One of the most famous gravemarkers in Bonaventure Cemetery is Gracie, a statue carved in the image of six-year-old Gracie Watson, who died of pneumonia. Her monument has a fascinating history with the townspeople, and she's a beloved centerpiece of the cemetery.
Celebrities Buried in Bonaventure
Within Bonaventure Cemetery's historical section, you can also visit the graves of some famous people, including Johnny and Hugh Mercer, Conrad Aiken, and Edward Telfair.
At the far end of the cemetery, the path runs alongside the Wilmington River, offering a peaceful outlook to the water.
We had such a wonderful time meandering through the trails and discovering the beauty left behind by those who've already passed on.
3. Relax at the Iconic Forsyth Park (1 hour)
From the Bonaventure Cemetery, the central city of Savannah is only a few minutes away. And on a bright sunny afternoon, Forsyth Park, on the edge of town, is the perfect place to spend some extra time.
This 30-acre park is best known for the iconic Forsyth Fountain. The large white fountain bordered by colorful flowers and a decorative fence is a gorgeous sight. On either side, a long, broad sidewalk lined by more of the classic moss-laden oaks leads up to the fountain, creating a beautiful visual frame.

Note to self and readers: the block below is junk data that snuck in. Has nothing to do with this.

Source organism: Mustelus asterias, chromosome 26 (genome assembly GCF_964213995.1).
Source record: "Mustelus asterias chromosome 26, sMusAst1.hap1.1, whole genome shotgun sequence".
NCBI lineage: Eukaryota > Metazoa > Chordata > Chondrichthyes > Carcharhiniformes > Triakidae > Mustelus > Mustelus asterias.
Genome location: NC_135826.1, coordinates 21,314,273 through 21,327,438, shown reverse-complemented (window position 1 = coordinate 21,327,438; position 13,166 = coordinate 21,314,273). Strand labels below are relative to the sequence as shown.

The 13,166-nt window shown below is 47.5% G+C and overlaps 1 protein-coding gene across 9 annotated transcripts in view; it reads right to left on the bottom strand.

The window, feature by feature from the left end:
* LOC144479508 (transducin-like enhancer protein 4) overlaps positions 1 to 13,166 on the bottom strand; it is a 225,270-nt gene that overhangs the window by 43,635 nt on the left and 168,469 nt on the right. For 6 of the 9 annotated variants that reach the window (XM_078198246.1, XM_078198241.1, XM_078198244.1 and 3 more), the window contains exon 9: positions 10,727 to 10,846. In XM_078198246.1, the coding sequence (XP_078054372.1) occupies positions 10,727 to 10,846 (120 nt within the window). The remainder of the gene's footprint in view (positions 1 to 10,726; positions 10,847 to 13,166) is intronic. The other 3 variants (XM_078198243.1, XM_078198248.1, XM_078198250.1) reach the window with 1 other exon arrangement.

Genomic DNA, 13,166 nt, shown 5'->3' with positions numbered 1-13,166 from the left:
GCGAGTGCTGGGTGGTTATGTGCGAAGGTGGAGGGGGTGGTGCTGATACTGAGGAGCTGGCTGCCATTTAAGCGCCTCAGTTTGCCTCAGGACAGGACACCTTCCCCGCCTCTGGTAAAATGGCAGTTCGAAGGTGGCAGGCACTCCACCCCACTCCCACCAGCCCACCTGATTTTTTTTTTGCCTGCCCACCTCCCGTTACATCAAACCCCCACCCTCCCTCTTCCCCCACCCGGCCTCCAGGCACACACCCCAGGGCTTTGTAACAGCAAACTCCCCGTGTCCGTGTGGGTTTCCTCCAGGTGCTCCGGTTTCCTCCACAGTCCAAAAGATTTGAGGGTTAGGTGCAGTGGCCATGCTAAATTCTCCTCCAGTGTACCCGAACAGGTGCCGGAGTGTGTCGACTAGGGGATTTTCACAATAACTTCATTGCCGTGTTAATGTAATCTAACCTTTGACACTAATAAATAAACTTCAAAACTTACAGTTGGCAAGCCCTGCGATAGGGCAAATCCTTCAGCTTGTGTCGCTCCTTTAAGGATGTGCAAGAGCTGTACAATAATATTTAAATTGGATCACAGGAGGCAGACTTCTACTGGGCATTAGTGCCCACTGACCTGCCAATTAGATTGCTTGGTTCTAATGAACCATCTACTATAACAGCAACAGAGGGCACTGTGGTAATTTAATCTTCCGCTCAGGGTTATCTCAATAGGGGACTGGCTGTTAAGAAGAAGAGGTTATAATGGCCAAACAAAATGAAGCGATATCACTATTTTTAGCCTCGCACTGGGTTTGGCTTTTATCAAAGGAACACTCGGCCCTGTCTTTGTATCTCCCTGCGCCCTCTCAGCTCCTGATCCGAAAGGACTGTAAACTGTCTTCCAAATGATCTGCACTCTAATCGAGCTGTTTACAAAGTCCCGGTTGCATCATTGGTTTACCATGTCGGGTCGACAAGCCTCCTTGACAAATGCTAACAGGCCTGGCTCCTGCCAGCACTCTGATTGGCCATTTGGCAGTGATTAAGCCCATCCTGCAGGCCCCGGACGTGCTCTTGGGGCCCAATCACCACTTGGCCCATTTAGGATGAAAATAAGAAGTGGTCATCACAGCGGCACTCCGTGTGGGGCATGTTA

Besides the Forsyth Fountain, you can enjoy a weekly Farmer's Market on Saturdays in the park, as well as daily access to tennis and basketball courts, a cafe, and two playgrounds. You'll also find plenty of shady spots to set up a picnic and room to have a pickup game of football or ultimate frisbee on the lawn.
Toward the back of the park, a small walled "Graden of Fragrance" is also available to walk through on Mondays through Fridays.
Don't forget to stop by the Confederate Memorial while you're there, and check the city's schedule in case there's an event at the half-shell theatre.
4. Experience the Magic of Downtown Savannah (2-3 hours)